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Some companies depend on support contracts for the smooth running of the business. Others rely on them only for particular pieces of software or hardware — especially costly ones. And another group only uses them when absolutely necessary. Regardless of the camp your organisation falls into, expired support contracts are a good sign that your technology is out of date and in need of upgrading.
When was the last time you audited the organisation to find out what versions of various software products were deployed? When you conducted that exercise, did you see anything seriously out of date? You'd be surprised at what's still out there. On occasion, I see Windows 98 or NT machines, or Windows XP machines running Office 2000. Ancient software can cause far more issues than some people realise — especially when users are collaborating with other companies, which are unlikely to be running Microsoft Office 98 or StarOffice.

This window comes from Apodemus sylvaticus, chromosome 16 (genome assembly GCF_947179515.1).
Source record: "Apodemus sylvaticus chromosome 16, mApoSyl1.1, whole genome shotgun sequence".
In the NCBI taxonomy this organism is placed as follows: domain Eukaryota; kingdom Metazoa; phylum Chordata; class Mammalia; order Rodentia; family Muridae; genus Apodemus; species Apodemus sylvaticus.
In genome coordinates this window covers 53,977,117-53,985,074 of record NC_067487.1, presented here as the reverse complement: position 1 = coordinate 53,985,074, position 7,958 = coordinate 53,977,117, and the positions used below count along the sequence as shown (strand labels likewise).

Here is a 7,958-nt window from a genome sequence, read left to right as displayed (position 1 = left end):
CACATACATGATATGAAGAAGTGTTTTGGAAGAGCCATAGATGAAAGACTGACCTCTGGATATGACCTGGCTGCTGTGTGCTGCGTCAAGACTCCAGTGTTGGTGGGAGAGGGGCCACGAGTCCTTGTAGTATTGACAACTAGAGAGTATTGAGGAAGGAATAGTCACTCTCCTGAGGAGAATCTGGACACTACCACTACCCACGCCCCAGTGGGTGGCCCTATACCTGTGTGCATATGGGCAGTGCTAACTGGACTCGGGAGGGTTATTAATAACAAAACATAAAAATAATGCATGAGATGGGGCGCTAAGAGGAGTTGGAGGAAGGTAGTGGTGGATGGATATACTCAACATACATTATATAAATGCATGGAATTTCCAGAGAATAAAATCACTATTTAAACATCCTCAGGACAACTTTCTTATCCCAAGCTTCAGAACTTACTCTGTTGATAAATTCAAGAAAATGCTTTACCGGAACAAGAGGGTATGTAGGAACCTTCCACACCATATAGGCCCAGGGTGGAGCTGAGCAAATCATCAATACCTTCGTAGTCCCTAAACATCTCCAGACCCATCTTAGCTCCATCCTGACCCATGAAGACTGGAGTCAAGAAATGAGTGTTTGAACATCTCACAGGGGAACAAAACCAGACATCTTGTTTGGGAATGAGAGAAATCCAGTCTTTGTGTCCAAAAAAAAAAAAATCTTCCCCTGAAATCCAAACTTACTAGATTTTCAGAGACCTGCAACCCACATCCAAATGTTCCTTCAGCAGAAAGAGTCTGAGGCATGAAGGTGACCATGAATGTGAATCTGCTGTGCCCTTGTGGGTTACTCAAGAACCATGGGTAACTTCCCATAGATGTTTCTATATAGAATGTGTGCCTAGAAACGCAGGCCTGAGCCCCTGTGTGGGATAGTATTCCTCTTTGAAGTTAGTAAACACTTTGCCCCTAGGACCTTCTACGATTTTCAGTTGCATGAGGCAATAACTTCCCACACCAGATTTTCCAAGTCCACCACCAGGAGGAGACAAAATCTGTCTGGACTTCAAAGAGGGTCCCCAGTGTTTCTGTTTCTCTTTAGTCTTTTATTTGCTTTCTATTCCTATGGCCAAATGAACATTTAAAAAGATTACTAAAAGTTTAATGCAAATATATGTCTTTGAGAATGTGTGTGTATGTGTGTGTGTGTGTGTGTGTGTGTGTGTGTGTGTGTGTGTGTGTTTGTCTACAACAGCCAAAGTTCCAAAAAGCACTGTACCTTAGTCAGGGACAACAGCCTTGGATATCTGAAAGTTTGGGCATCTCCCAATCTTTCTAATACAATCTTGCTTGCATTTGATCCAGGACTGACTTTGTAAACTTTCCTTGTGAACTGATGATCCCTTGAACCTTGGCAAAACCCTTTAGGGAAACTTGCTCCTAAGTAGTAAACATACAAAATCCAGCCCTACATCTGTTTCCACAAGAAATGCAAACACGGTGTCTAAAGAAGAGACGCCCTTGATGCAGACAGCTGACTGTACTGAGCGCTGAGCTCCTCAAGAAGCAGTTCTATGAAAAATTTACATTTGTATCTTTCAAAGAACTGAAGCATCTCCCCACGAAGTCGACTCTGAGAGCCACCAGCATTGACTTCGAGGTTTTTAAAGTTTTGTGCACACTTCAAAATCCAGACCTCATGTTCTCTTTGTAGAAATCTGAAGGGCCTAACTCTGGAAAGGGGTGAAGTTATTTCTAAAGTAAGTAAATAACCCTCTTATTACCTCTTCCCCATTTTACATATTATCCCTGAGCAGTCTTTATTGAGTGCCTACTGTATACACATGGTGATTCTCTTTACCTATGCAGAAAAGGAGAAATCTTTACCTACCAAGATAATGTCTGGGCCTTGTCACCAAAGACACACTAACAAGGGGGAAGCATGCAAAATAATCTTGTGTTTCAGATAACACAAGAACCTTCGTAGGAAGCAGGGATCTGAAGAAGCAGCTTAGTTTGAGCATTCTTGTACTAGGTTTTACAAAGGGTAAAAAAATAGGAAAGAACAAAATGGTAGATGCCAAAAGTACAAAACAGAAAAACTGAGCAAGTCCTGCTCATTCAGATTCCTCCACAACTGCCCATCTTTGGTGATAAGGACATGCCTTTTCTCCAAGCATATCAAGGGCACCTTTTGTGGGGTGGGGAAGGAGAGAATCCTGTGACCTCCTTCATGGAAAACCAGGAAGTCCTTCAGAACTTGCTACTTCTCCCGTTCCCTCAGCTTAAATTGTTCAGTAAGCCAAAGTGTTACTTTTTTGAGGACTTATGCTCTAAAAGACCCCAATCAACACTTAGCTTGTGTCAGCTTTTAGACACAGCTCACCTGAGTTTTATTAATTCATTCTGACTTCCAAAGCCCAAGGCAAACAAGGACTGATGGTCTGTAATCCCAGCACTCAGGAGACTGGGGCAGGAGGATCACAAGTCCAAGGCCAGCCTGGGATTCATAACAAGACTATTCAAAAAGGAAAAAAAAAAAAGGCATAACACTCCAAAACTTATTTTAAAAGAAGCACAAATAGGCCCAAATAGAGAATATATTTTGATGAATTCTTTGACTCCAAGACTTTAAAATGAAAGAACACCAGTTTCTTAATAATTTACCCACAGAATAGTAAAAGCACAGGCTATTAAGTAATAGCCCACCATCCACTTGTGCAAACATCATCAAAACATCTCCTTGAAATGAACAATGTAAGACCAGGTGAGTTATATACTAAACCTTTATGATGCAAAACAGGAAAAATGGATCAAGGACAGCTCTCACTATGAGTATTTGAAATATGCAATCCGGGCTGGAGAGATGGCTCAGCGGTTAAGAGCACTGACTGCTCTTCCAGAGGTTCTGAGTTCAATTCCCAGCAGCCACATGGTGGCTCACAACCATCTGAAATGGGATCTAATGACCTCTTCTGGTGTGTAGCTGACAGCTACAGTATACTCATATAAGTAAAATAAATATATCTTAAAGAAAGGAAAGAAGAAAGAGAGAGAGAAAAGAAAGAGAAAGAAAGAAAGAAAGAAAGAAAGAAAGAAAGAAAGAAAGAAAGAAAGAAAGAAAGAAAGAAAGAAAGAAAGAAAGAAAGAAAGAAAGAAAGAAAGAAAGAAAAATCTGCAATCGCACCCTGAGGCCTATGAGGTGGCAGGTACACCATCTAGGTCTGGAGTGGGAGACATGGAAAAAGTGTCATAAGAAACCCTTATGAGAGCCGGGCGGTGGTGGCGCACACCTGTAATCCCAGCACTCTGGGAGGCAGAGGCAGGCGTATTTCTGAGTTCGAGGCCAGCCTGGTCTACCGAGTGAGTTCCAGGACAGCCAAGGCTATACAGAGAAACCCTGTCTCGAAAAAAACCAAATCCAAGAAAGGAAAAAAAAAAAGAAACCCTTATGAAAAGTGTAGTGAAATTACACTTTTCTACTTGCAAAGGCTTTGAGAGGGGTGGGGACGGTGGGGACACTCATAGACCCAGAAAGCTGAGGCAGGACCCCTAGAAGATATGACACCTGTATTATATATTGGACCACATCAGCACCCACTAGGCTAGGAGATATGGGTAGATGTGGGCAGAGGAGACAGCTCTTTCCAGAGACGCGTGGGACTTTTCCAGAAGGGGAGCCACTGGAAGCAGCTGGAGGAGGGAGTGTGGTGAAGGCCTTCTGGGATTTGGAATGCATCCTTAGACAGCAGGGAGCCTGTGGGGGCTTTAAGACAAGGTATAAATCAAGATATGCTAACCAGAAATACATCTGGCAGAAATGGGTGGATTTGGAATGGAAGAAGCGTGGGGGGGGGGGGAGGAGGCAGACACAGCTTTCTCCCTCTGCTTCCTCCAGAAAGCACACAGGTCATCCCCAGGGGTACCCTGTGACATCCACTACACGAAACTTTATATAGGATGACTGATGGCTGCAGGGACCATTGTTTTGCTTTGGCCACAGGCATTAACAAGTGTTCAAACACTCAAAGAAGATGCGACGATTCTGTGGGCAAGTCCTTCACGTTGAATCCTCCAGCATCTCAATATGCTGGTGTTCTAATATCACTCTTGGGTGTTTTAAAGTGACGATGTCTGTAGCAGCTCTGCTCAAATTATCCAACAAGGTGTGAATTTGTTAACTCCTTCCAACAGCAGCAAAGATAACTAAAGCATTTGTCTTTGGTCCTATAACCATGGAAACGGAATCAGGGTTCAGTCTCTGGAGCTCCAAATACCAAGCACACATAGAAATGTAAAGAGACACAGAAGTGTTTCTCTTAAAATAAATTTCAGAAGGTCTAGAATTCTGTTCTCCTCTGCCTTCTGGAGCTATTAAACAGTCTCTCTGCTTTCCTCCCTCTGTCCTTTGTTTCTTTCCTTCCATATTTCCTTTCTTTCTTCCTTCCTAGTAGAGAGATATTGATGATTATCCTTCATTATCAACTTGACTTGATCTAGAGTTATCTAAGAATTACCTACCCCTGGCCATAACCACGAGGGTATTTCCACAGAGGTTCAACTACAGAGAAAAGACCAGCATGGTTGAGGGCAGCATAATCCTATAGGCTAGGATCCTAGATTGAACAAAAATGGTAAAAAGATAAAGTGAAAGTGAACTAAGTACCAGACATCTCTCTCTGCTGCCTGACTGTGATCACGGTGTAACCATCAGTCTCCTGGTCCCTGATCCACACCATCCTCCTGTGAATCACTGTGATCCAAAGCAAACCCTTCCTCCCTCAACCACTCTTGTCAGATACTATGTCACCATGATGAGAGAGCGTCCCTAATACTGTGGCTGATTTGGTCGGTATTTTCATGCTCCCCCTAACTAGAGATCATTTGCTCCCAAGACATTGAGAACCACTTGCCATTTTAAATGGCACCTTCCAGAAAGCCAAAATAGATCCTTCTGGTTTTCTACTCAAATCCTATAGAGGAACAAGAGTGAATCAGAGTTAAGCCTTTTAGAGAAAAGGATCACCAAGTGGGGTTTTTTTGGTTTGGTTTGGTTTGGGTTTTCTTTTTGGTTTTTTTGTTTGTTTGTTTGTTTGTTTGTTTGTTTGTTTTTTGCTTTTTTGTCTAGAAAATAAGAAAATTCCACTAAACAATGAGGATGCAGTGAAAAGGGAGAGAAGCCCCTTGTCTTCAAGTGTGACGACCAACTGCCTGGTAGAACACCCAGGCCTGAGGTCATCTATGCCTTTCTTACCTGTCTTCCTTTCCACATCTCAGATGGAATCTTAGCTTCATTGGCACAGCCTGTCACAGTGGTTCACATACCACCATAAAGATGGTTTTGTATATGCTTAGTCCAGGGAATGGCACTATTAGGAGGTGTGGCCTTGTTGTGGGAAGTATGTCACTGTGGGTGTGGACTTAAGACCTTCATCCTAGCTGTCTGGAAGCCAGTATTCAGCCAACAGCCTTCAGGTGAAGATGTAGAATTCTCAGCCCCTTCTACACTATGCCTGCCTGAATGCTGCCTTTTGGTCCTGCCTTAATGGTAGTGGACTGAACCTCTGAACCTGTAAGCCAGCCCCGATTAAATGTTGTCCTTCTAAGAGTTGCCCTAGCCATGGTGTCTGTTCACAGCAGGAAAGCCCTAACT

Depending on what is being targeted, if you keep getting hacked, ancient software could be your weak spot. Of course, the breaches could be either hardware or software related, and you may be suffering from poorly configured security hardware, buggy or outdated software, or lax security policies. But while one break-in is understandable, multiple hacks suggest it is time for a major overhaul.